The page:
Throughout my years of guiding turkey hunters in different parts of the country, I found myself falling into hunting ruts and routines that I had no desire to learn from. My routine went something like this; pick up hunter at hotel, go to familiar turkey area, call to turkeys at first light, get set up, and finally shoot turkey. If no turkey cooperated, I repeated the process until a longbeard was in hand. That was my tactic and I only mixed up my routine when I had to.
I never once considered using a ground blind. Who wants to sit in a box and try to kill turkeys that aren’t smart enough to avoid a big, giant square object in the middle of the field? I sure didn’t and not only that, it did not seem like a very masculine way of hunting to me.
That all changed when I found myself responsible for helping a disabled hunter kill his first turkey. I had booked this particular hunt months before the season so giving a ground blind a try was on my radar, but I still was leery. As the season approached, I had no other option but to set one up and give it a go for the first time ever.
I was going to be hunting a state where it is legal to bait turkeys, so I set up the ground blind in a secluded pasture surrounded by timber and creeks about two weeks before the season. I also put out about two hundred pounds of whole corn and fifty pounds of oyster shell grit. My objective was to attract hens to the area in front of the blind (for obvious reasons) and to let the area’s birds get used to the blind being there. I thought the blind looked ridiculous, but it was too late to worry about it.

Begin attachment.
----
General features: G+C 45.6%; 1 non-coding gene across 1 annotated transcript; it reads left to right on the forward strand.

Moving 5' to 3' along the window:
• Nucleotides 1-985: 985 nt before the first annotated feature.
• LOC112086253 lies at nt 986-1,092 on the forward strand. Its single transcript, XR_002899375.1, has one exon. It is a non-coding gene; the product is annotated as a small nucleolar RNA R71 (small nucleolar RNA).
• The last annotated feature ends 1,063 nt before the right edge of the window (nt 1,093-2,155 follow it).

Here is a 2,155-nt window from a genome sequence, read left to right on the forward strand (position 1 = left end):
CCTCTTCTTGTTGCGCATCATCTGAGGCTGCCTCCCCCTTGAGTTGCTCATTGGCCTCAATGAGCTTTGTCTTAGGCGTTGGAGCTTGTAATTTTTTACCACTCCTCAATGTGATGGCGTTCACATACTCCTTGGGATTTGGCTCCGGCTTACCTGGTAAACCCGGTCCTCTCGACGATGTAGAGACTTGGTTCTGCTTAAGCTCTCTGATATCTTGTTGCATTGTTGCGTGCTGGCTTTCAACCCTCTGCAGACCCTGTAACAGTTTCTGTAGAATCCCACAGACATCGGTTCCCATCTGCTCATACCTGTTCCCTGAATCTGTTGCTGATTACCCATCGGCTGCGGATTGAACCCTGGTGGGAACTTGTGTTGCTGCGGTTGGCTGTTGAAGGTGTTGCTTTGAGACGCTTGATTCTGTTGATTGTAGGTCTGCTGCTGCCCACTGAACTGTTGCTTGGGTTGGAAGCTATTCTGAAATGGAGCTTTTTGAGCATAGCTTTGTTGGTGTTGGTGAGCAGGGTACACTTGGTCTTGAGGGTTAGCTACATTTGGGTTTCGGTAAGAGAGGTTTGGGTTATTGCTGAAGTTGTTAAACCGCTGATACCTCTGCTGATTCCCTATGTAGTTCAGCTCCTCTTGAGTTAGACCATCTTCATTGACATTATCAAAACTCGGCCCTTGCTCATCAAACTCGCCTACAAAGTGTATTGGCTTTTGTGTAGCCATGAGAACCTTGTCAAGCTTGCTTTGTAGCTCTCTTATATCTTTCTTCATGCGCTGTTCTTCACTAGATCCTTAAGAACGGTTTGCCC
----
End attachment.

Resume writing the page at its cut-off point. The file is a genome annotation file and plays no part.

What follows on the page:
By the time my hunter arrived, the corn and oyster shell were long gone so I was confident that the birds were acclimated to the blind being there. Boy was I right about that.
We managed to sneak into the blind long before first light and we waited. It was not long before roosted toms started giving wake-up gobbles and all I could do is hope for the best. I gave a few soft yelps on one of my slate calls so the longbeards could make a mental note of where an anxious hen was located. After getting several gobblers to respond, we readied ourselves for potential action. In less than a minute’s time, two middle-aged toms flew out of their roost and glided to a landing only 12 yards from the blind.
My client hammered the largest bird and the hunt was over in only a moment, but that moment changed my mind about ground blinds forever and helped me expand my short pattern of turkey hunting tactics.
I would later go on to get many young kids their first turkeys while hunting out of a ground blind, and many adults also enjoyed success from them as well. Don’t be afraid to try new things and definitely don’t be hesitant to use a ground blind.